Today in the chart

’Tis the Season for Seasonal Affective Disorder

We’re only about a week away from the Winter Solstice, the shortest day of the year.

That means we’ve been heading into days with less and less daylight—the highest risk period for seasonal affective disorder (SAD), also called seasonal depression or winter depression.

If you’ve experienced high levels of sadness, fatigue, irritation, agitation, sleep disruption, and similar symptoms of depression, especially if they’ve been worsening as December drags on, it’s not your imagination. SAD is very common, affecting an estimated 5% of adults in the US.  

The Diagnostic Manual of Mental Disorders (DSM-5) lists SAD as Major Depressive Disorder with Seasonal Pattern because it’s triggered by less daylight exposure. Many people who experience SAD may not realize it’s an actual condition because they don’t have depression symptoms throughout the year. According to the American Psychiatric Association, SAD lasts about 40% of the year.

SAD tends to affect women more than men. Unsurprisingly, the further you live from the Equator, the higher your risk of SAD because higher latitudes have less sunlight. It’s important to recognize the symptoms, whether in your patients, colleagues, friends, family, or yourself, so that you can address them.

Symptoms of SAD

SAD’s symptoms are the same ones you’d find for major depression, except that they tend to worsen as the days shorten:

  • Feeling sad and depressed
  • Losing interest in activities you used to enjoy
  • Appetite changes, especially eating more or craving more carbohydrates
  • Changes in sleeping habits, especially sleeping too much
  • Weight gain
  • Social withdrawal, such as feeling like you want to hibernate away from others
  • Fatigue, sleepiness, or loss of energy despite getting enough sleep
  • Increase in “purposeless activity,” such as pacing, handwringing, inability to sit still, etc., more than usual.
  • Slowed movements or speech that others notice
  • Feeling worthless or guilty
  • Having trouble thinking, concentrating, focusing, or making decisions
  • Thoughts about death or suicide

Treatment for SAD

A wide range of options are available to treat SAD, and combining multiple treatments is often helpful. Symptoms should improve on their own as the days grow longer, and there’s more daylight, but if symptoms are severe enough to interfere with daily functioning, it’s often more important to receive treatment than to wait it out.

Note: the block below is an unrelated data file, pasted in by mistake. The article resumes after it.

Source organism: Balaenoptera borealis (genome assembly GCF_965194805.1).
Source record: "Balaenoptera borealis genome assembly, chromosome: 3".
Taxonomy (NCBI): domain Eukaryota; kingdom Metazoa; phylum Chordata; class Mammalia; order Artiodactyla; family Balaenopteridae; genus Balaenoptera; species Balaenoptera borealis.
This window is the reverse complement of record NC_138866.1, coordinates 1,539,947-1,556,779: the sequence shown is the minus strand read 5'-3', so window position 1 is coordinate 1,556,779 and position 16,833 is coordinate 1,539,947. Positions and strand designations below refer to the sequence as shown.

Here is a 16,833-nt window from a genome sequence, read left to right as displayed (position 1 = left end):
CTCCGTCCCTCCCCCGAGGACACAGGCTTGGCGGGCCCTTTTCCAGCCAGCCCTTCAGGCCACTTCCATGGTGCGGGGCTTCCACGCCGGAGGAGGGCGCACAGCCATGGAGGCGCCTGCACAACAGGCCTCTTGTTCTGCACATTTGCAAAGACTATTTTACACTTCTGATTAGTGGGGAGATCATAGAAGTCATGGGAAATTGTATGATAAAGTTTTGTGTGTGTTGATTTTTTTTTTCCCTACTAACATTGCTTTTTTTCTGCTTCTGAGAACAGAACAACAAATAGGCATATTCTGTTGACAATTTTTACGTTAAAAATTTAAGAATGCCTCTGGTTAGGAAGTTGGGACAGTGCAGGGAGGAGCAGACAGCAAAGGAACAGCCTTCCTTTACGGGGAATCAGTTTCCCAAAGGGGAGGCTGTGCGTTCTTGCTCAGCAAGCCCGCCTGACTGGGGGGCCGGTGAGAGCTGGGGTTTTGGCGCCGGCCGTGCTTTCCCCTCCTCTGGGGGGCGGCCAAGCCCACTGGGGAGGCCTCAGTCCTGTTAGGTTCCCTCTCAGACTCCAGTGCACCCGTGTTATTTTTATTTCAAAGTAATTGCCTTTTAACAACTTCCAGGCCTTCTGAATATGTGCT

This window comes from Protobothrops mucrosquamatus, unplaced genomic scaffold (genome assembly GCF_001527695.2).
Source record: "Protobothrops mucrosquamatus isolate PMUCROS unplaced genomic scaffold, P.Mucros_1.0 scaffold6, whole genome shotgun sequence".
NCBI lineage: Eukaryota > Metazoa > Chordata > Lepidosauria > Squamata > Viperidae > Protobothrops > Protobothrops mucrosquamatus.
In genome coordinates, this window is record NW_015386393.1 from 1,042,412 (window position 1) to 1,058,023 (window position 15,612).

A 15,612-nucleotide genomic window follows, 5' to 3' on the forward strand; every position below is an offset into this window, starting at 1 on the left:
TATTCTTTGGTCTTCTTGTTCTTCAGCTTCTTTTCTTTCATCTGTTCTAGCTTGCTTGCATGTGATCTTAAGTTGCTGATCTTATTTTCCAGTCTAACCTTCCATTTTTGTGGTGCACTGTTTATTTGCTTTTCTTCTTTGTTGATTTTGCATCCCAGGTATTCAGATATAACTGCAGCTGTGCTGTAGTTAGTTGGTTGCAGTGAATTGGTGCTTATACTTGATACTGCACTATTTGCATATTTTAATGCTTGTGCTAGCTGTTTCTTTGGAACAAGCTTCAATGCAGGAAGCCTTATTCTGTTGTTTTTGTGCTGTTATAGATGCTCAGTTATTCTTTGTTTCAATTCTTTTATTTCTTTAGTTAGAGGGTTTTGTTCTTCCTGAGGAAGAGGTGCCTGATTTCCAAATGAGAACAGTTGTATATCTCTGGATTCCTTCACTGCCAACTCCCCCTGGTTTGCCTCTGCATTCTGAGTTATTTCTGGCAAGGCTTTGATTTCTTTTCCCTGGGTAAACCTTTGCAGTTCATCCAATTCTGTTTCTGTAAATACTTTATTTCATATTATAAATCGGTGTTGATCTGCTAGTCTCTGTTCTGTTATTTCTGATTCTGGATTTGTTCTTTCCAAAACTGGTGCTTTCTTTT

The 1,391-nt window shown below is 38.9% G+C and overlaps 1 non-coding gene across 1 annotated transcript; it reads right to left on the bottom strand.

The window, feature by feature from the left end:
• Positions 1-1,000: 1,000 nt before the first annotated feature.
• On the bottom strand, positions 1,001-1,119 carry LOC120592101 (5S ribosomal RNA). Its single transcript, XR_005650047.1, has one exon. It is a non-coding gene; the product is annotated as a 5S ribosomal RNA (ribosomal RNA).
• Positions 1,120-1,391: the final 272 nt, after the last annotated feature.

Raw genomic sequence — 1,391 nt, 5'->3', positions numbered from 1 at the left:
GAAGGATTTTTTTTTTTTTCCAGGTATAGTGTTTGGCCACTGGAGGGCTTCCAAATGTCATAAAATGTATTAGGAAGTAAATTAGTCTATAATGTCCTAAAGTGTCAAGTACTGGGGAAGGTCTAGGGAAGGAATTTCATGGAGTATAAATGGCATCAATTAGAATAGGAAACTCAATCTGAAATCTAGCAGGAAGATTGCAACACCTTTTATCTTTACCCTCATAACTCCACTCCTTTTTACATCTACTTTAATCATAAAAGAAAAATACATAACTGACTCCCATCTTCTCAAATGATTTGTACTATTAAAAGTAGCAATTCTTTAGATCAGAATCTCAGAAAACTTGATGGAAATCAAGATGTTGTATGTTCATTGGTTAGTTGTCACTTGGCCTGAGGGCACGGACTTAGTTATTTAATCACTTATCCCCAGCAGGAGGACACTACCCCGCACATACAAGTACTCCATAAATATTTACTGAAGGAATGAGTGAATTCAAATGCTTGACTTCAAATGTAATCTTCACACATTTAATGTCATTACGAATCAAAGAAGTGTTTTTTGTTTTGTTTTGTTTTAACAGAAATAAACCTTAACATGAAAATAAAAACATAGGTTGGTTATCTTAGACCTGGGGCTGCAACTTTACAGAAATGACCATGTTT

Light Therapy

This therapy involves an upfront cost unless there are options for patients to rent a light therapy lamp. A light therapy lamp emits a very bright light that a person sits in front of for at least 20 minutes daily. The light is meant to replicate the effects of sunlight, though it does not contact harmful UV rays. If a patient plans to purchase a light therapy box, it’s important to do some research to find out which are highly rated. See the reviews at Wirecutter, Very Well Mind, and Health.

Light therapy, like most treatments for depression, does not work immediately. Most people start feeling better about one to two weeks after starting treatment, but they must sit in front of the light daily. Once they begin feeling better, it’s important to continue therapy each day throughout the winter to avoid relapse.

Talk Therapy

Cognitive behavior therapy is one of the most effective forms of psychotherapy and is particularly effective at treating SAD.

Vitamin D

Since we get much of our vitamin D from sunlight, sometimes a vitamin D deficiency may contribute to SAD. Testing vitamin D levels can reveal whether you have low levels and could benefit from a daily supplement.

Increased Sunlight Exposure

While this seems like an obvious treatment, it’s not necessarily available to everyone, depending on their geography and lifestyle. For example, people who work in a windowless office, especially if it’s dark when they commute to work and already dark when heading home, may not have many opportunities to spend time in the sun. Regardless, spending time in the sun when you can is another way to treat symptoms of SAD. This could involve sitting outside during lunch hour, sitting close to a window during the day, or spending more time outdoors on the weekends. Exercising out in the sun is even better since exercise can help treat depression. As always, protect yourself to reduce the risk of sunburn and skin cancer.  

Antidepressant Medication

Selective serotonin reuptake inhibitors (SSRIs) can treat SAD just as they’re used to treat other forms of depression. Some people may wish to avoid these unless other therapies don’t work because they’re only needed seasonally. Since it takes a few weeks for them to begin working and it can take several weeks to wean off them, which can also involve withdrawal symptoms, antidepressants may be a less efficient option until they’re the only ones left.

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